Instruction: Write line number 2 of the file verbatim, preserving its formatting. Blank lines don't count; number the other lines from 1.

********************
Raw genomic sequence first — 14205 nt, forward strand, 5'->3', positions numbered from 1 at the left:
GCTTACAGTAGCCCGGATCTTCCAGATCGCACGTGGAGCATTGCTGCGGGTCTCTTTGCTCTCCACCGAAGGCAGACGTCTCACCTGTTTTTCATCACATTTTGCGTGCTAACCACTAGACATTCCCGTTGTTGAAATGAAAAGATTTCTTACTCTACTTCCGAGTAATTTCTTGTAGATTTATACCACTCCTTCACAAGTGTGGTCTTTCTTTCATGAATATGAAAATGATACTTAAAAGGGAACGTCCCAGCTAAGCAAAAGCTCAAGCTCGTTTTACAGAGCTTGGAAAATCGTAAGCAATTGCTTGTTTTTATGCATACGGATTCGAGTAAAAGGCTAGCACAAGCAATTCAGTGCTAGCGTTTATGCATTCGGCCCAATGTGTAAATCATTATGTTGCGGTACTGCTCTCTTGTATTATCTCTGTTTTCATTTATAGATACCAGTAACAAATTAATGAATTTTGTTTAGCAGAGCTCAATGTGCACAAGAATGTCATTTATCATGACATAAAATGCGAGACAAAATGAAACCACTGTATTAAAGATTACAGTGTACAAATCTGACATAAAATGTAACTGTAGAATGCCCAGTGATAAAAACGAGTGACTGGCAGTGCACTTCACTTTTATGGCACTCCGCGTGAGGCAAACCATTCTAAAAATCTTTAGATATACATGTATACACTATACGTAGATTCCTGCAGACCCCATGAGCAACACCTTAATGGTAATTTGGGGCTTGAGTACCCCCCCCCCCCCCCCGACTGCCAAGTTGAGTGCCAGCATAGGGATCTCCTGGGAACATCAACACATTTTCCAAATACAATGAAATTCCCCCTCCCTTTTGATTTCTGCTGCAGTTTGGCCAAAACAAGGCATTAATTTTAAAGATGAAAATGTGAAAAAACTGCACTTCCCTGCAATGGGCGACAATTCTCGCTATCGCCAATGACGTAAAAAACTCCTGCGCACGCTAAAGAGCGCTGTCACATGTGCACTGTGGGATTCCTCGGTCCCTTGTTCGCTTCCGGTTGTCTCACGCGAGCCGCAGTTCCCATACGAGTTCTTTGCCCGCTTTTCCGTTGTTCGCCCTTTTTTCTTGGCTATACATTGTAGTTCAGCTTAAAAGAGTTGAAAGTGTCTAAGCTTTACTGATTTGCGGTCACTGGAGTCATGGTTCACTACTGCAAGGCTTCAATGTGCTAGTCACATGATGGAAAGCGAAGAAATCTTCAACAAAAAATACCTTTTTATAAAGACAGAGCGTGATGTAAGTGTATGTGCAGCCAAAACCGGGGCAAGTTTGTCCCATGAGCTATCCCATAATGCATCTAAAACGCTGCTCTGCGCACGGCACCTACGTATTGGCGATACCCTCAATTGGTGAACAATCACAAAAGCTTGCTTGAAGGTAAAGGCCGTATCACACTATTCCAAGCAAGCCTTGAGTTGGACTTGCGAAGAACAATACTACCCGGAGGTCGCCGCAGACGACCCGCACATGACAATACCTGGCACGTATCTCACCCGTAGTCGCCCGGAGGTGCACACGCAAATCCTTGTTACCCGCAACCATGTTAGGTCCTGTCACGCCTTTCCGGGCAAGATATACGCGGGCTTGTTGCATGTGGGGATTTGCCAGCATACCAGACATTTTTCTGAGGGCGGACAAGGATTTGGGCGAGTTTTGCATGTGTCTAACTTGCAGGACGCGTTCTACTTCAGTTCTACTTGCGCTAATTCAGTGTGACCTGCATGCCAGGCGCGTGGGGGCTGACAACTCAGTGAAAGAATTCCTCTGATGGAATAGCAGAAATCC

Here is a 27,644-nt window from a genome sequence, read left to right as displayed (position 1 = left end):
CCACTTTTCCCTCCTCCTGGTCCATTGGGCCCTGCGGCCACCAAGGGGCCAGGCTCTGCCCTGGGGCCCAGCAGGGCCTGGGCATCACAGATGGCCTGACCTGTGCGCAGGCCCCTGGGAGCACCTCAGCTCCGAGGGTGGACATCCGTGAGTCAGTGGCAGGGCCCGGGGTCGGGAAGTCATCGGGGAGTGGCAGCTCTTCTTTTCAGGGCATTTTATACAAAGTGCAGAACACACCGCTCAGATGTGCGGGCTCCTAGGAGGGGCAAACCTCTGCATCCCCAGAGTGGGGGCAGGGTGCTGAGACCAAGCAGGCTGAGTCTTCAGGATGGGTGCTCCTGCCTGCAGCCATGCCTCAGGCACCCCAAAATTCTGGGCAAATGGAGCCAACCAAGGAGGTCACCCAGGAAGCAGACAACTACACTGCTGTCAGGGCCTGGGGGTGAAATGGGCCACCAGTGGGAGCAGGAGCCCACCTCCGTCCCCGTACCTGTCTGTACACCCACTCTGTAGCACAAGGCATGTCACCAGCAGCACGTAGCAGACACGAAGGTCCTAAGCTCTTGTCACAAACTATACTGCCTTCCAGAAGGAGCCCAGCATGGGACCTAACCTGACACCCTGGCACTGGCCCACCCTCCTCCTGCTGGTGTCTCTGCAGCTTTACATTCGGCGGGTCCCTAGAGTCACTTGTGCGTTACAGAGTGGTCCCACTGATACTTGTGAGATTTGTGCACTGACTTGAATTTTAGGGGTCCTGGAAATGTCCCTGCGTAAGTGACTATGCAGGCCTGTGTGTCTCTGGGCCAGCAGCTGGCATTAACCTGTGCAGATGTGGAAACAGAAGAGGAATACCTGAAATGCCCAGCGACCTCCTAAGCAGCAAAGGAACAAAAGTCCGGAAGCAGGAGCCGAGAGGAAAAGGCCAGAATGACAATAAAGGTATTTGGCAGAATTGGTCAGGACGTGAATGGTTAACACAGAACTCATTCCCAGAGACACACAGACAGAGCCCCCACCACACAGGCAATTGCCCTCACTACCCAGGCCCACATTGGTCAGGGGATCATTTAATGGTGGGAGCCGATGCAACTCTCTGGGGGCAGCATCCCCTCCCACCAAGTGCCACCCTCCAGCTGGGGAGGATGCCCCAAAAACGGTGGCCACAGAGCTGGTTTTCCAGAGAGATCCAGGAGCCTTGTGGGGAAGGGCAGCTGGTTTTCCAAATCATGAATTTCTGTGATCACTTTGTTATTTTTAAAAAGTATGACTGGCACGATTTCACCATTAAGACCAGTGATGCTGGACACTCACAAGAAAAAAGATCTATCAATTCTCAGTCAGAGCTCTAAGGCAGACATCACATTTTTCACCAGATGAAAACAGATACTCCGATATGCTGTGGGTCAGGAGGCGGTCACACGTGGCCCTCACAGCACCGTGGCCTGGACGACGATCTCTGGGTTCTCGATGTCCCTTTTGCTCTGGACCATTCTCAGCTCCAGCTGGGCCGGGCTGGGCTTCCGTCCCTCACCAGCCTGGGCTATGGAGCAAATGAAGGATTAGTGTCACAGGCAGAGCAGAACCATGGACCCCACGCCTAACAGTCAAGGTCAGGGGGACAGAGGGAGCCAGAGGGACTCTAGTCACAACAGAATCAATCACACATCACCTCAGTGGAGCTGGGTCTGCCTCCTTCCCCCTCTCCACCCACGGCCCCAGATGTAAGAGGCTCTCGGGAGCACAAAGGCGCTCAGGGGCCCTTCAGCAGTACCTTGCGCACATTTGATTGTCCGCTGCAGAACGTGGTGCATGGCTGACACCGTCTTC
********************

GCTTACAGTAGCCCGGATCTTCCAGATCGCACGTGGAGCATTGCTGCGGGTCTCTTTGCTCTCCACCGAAGGCAGACGTCTCACCTGTTTTTCATCACATTTTGCGTGCTAACCACTAGACATTCCCGTTGTTGAAATGAAAAGATTTCTTACTCTACTTCCGAGTAATTTCTTGTAGATTTATACCACTCCTTCACAAGTGTGGTCTTTCTTTCATGAATATGAAAATGATACTTAAAAGGGAACGTCCCAGCTAAGCAAAAGCTCAAGCTCGTTTTACAGAGCTTGGAAAATCGTAAGCAATTGCTTGTTTTTATGCATACGGATTCGAGTAAAAGGCTAGCACAAGCAATTCAGTGCTAGCGTTTATGCATTCGGCCCAATGTGTAAATCATTATGTTGCGGTACTGCTCTCTTGTATTATCTCTGTTTTCATTTATAGATACCAGTAACAAATTAATGAATTTTGTTTAGCAGAGCTCAATGTGCACAAGAATGTCATTTATCATGACATAAAATGCGAGACAAAATGAAACCACTGTATTAAAGATTACAGTGTACAAATCTGACATAAAATGTAACTGTAGAATGCCCAGTGATAAAAACGAGTGACTGGCAGTGCACTTCACTTTTATGGCACTCCGCGTGAGGCAAACCATTCTAAAAATCTTTAGATATACATGTATACACTATACGTAGATTCCTGCAGACCCCATGAGCAACACCTTAATGGTAATTTGGGGCTTGAGTACCCCCCCCCCCCCCCCGACTGCCAAGTTGAGTGCCAGCATAGGGATCTCCTGGGAACATCAACACATTTTCCAAATACAATGAAATTCCCCCTCCCTTTTGATTTCTGCTGCAGTTTGGCCAAAACAAGGCATTAATTTTAAAGATGAAAATGTGAAAAAACTGCACTTCCCTGCAATGGGCGACAATTCTCGCTATCGCCAATGACGTAAAAAACTCCTGCGCACGCTAAAGAGCGCTGTCACATGTGCACTGTGGGATTCCTCGGTCCCTTGTTCGCTTCCGGTTGTCTCACGCGAGCCGCAGTTCCCATACGAGTTCTTTGCCCGCTTTTCCGTTGTTCGCCCTTTTTTCTTGGCTATACATTGTAGTTCAGCTTAAAAGAGTTGAAAGTGTCTAAGCTTTACTGATTTGCGGTCACTGGAGTCATGGTTCACTACTGCAAGGCTTCAATGTGCTAGTCACATGATGGAAAGCGAAGAAATCTTCAACAAAAAATACCTTTTTATAAAGACAGAGCGTGATGTAAGTGTATGTGCAGCCAAAACCGGGGCAAGTTTGTCCCATGAGCTATCCCATAATGCATCTAAAACGCTGCTCTGCGCACGGCACCTACGTATTGGCGATACCCTCAATTGGTGAACAATCACAAAAGCTTGCTTGAAGGTAAAGGCCGTATCACACTATTCCAAGCAAGCCTTGAGTTGGACTTGCGAAGAACAATACTACCCGGAGGTCGCCGCAGACGACCCGCACATGACAATACCTGGCACGTATCTCACCCGTAGTCGCCCGGAGGTGCACACGCAAATCCTTGTTACCCGCAACCATGTTAGGTCCTGTCACGCCTTTCCGGGCAAGATATACGCGGGCTTGTTGCATGTGGGGATTTGCCAGCATACCAGACATTTTTCTGAGGGCGGACAAGGATTTGGGCGAGTTTTGCATGTGTCTAACTTGCAGGACGCGTTCTACTTCAGTTCTACTTGCGCTAATTCAGTGTGACCTGCATGCCAGGCGCGTGGGGGCTGACAACTCAGTGAAAGAATTCCTCTGATGGAATAGCAGAAATCC